I conduct a monthly seminar, Marketing 101, for the Northern California Small Business Development Center, known as the “SBDC.” I am fortunate to have piloted this session for the better part of a decade. One of the relevant factoids I’ve uncovered over that time is that a satisfied customer will tell five of his friends that he had great service, while his unhappy counterpart will spread forcefully the message of his discontent to 13.
The exact numbers might be debated but that would miss the broader point:
When someone wrongs us with dreadful service, our first thought is, “You don’t know who you just messed with!”
Come on, be honest, isn’t that the truth? Bad service has happened to you, right? And your reaction is to launch forth — sometimes with quixotic zeal — on a “mission” to bring down the offending business and correct the travesty of this injustice, while informing all you meet to steer clear of that worthless enterprise. I know I’ve done it. I’m sure you have too.
That caused me to ponder why in situations like that, we consider ourselves powerful and important; while in other circumstances, we give away that same influence.
It’s because of adjectives.
We’re comfortable with nouns, just not so much with those darned adjectives. They’re messy and hard to define, especially when applied to ourselves.
For example, I can clearly mark in time the moment I became a “father” (noun), yet when am I allowed to refer to myself as a “good” (adjective) dad? If I am a good dad, and I lose my patience, must I relinquish that descriptor? What about if other dads spend more time with their sons than do I? Are they “better” dads than am I? If so, then don’t I become a “lesser” dad? See, I’m still the same father, with the same relationship to my sons, the same skills, the same amount of love, but oh how quickly the description changes when I compare myself to others.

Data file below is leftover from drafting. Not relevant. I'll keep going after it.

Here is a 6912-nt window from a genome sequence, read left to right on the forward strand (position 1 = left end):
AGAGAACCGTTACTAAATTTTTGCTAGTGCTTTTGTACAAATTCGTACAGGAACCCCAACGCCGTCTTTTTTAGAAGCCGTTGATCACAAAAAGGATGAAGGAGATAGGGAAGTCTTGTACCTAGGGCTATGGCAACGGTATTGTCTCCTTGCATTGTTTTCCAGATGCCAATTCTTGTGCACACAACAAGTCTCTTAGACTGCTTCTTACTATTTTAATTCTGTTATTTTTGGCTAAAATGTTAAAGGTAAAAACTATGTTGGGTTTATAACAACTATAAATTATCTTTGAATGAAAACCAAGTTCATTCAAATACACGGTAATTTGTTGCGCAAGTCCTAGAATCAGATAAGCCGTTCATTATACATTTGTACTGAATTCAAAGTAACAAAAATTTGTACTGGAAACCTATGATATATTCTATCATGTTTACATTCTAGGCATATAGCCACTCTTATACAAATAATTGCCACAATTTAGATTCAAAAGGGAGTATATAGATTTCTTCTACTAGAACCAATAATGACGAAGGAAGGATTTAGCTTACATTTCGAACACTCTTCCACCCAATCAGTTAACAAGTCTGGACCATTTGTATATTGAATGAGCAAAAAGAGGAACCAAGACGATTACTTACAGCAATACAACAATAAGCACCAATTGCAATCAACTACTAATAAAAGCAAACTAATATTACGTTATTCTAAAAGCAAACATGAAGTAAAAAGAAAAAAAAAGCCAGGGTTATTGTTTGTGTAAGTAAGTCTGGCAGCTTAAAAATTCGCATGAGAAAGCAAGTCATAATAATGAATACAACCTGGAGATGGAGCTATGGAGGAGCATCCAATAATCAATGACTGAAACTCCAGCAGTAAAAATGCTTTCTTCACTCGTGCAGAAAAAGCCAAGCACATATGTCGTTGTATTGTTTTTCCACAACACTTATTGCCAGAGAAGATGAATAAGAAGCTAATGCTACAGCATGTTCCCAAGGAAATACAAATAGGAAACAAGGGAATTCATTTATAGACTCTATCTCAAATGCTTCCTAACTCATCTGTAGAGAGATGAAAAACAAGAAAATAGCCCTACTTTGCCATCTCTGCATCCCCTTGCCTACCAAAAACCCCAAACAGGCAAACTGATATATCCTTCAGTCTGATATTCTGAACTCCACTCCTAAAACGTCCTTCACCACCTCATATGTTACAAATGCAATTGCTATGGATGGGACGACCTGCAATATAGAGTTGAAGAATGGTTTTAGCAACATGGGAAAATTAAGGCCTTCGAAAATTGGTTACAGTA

The implications here go far beyond linguistic and philosophical.
Should I consider myself a “bad” dad, I will do whatever is possible to avoid being subjected to the emotions attached to that description. The result is I will further withdraw, becoming some shadowy male-like figure who lurks, Quasimodo-like in the outlying areas of my sons’ lives. If I opt instead to focus on my strengths as a father, I find enjoyment in raising my children, which leads to more time and energy expended, and happier, healthier children — and eventually adults — as a result.
Unfortunately, our resistance to honor our positives while holding up our shortcomings is derived from our own childhood, being instructed not to be conceited or boastful (more adjectives). If you’re like me, and I think we’re more alike than different, you’ve misconstrued that well-meaning life-lesson to mean “hide your light under a barrel.”
Each of us — no exception — is respectable, strong, proficient, and talented in many areas.
That is not to deny that there are skills, both professional and personal, we have yet to master. However, they are not mutually exclusive; we can accept what must change while still honoring our strengths. Actually, we must do that, for when we focus on what we do well, there is a lighter spring in our step, a fuller laugh, and a stronger desire to extend a hand, further improving the lives of those we touch. After all, only the strong can pull others along.
Look in the mirror and remind the person who returns your gaze, “Sometimes you forget whom you are messing with.”